How to Dry Herbs

October 23, 2019

With the weather getting colder, you might be wondering what to do with all of your herbs sitting outside. Drying herbs not only saves them from frost, but also ensures you’ll have plenty of seasonings for your winter meals without having to run to the store. Drying herbs also concentrates the flavors so you’ll need less for your recipes than you would with fresh. There a few different ways that you can dry herbs in your home without too much work or extra materials. A couple of tips for drying herbs:

  • You’ll want to harvest your herbs around mid-morning after the dew evaporates
  • For the best flavor, harvest herbs before any flowers begin to form
  • If you don’t have a ton of room for drying, stick to harvesting one kind of herb at a time
  • Large leaved herbs such as sage and mint can be stripped off their stems before drying while more delicate, smaller leaved herbs like thyme, dill, and rosemary should be left on the stem until they’ve been fully dried.

Drying Methods

Hang Drying- Hang drying herbs works well for most kinds of herbs and the steps are pretty easy. Once you’ve harvested your herbs (and patted them dry if you washed them), create small bundles of each herb. Using twine, tie the bundles of herbs together by the stems. The small sized bundles will help avoid molding and rotting. Hang the bundles of herbs upside down (from their stems) in a well-ventilated area away from direct sunlight. You can loosely wrap them in a paper bag with holes poked in it or muslin to keep anything from falling and to keep out any dust, but this step isn’t necessary. Depending on the humidity in your area, your herbs should be dried in about a week to 10 days. Once they’re dry, remove the paper bag/muslin. You can continue to store them on the stem in their bundles or you can take them down and strip the herbs from their stems.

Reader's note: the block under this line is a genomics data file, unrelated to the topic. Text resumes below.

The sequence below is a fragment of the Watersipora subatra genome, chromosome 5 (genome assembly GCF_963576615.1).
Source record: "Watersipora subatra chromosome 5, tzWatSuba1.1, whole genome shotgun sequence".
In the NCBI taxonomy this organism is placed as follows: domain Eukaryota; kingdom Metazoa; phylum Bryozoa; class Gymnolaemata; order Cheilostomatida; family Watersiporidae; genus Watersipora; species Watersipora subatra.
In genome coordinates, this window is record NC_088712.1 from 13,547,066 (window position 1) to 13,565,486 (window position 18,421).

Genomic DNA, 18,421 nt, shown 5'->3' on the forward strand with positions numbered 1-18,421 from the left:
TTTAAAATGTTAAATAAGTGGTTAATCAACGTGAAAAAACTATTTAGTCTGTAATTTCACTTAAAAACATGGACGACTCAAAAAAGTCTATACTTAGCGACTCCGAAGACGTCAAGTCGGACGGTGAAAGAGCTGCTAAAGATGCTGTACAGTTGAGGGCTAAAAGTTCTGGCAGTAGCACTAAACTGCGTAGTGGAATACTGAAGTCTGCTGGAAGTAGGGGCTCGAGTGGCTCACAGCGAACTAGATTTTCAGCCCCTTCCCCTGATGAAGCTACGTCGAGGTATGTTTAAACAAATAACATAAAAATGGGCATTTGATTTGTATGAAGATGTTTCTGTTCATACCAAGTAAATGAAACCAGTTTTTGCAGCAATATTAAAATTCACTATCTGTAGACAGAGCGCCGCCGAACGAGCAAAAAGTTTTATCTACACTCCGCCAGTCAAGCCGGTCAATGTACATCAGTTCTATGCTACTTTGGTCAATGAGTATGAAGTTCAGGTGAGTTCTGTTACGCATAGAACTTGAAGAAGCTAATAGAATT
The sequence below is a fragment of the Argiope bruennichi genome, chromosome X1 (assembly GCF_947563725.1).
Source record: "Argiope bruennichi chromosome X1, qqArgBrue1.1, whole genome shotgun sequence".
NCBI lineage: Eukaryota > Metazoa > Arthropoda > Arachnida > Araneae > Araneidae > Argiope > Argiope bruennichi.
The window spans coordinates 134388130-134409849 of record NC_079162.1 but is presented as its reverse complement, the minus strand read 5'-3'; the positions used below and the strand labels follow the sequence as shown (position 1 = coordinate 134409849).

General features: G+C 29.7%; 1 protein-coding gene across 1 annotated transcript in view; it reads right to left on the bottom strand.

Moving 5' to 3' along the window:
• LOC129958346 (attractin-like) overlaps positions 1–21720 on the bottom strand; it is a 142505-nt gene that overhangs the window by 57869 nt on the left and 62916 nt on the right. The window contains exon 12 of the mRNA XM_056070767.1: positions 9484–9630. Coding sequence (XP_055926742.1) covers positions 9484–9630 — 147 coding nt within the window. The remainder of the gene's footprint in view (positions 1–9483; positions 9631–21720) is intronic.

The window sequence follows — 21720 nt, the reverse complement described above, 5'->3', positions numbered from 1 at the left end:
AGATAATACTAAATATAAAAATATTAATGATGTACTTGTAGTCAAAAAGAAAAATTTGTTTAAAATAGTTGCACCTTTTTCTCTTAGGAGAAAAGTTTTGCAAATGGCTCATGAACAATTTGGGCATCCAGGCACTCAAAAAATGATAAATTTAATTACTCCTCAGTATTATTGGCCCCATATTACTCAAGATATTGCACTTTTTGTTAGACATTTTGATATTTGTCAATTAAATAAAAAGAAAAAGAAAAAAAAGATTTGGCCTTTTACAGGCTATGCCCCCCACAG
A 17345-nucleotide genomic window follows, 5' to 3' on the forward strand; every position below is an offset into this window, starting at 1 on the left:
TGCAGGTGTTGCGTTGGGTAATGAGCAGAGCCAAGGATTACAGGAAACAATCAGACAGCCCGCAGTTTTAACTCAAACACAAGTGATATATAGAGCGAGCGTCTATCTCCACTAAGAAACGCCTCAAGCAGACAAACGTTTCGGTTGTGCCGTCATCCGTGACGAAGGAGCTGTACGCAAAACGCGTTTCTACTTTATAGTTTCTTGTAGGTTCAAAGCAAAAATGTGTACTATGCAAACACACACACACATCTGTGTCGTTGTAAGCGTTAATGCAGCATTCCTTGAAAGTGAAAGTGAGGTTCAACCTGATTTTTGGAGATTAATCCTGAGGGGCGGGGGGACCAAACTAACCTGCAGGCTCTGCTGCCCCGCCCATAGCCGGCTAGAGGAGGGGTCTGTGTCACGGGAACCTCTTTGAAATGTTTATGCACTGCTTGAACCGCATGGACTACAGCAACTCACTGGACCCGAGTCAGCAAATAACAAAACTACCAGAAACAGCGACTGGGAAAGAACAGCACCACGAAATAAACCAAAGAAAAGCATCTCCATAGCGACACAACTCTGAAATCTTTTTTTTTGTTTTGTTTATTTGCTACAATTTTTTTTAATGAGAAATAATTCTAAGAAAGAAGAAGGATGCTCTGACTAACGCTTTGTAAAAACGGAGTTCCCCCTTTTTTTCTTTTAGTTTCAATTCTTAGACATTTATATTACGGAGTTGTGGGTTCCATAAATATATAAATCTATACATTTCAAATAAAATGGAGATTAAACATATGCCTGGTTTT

Rack Drying- This other air-drying method works a bit quicker than hang drying herbs. You can use cookie cooling racks (with small enough spaces so the herbs don’t fall through) or you can make your own drying rack by stretching a piece of cheesecloth or muslin over a wood frame and attaching it. Separate your herbs into individual stems/sprigs or leaves and space out them out on your drying rack. Same as with hang drying, place them in a well-ventilated area away from direct sunlight. Turn them often to make sure they’re drying out evenly. They should be dried out within a couple of days and then you can store them however you’d like.